From triple helix - winter 1998 - The Changing Face of Health Care (Book Review) [pp22-23]
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The words 'Trust me, I'm a doctor' may no longer reassure doubting patients, yet one recent survey suggests that 75% of UK 16-21 year olds continue to hold the medical profession in the greatest respect. This millennial generation is found to value personal honesty and caring above ambition and independence. However, these young people are sceptical both of politicians, as a group, and of the power and effectiveness of governments. This is the tax-paying generation who will pay for our medical care and old age, unless of course they change the rules.
The Changing Face of Health Care ponders questions of how to provide for the USA's health needs, both present and future. It brings together 22 essays written by those who participated in a conference held in 1997. Currently, there is a shift in the USA to a system of controlling cost by managed health care. The focus of the book is therefore, inevitably, on rationing and how to make sense of it, and its authorship is both overtly Christian and multiprofessional in nature. The book deals exclusively with one country's system of health care, how it has developed and where it might be going. A thoughtful afterview, by the British public health physician and ethicist Stuart Horner, provides a helpful perspective on the issues within the book for the non-American reader.
So, should we still trust doctors? Robert Orr paints a picture of new medical graduates swearing ethical oaths, but these are post-Hippocrates and post-modern and place less emphasis on protecting the vulnerable. Are nurses better placed? Both Barbara White and Judith Allen Shelly raise the spectre of over-stretched nurses unable to perform their caring vocation whilst being forced to cut corners. Compromising professional values is also a risk for administrators, although William Atkinson is robust in defending a middle way between profit and professionalism, between idealism and realism. As he points out, bad health care is also bad business!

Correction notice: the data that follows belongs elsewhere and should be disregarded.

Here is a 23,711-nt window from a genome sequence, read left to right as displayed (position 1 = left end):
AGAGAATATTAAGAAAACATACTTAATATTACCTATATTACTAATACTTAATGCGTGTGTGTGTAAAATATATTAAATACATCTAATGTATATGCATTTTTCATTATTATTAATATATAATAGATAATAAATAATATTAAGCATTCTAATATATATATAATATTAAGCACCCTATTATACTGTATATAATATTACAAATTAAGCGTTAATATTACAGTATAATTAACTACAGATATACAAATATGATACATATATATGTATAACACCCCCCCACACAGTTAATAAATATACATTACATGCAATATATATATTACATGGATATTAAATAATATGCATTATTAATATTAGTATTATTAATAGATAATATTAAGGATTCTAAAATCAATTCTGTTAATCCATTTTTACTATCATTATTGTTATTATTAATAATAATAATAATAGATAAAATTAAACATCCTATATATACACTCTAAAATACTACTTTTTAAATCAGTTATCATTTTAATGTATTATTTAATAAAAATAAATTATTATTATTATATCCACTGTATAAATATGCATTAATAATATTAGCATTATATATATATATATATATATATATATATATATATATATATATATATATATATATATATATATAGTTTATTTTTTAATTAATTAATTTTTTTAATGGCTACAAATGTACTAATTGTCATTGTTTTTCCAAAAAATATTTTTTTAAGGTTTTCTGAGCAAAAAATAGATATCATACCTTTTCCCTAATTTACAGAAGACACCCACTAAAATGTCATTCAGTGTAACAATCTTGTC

Ultimately, this book must be judged on its handling of the ethical questions that surround managed care, resource allocation, and the subject of rationing. Rationing means different things depending on your geographical perspective. From the UK perspective, a country which disenfranchises 41 million of its subjects from full participation in its health care system looks unhealthy. From the US perspective, waiting lists and black-listed drugs provoke similar feelings. Governments the world over are grappling with cost containment, quality improvement, and fairer systems of access to health care, not least through an emphasis on primary care.
This book gives much food for thought on these matters, not least on how to meet the needs of the most marginalised in our societies - the poor, the old, the mentally ill, and those from the ethnic minorities. The 'Good Samaritan' receives two thoughtful essays. Economist Kenman Wong suggests that the Samaritan might just have coped with the business ethics of a first century managed care organisation. Bioethicist Edmund Pellegrino isn't so sure. Perhaps you should buy the book and decide for yourself.
(GP Tutor, Durham)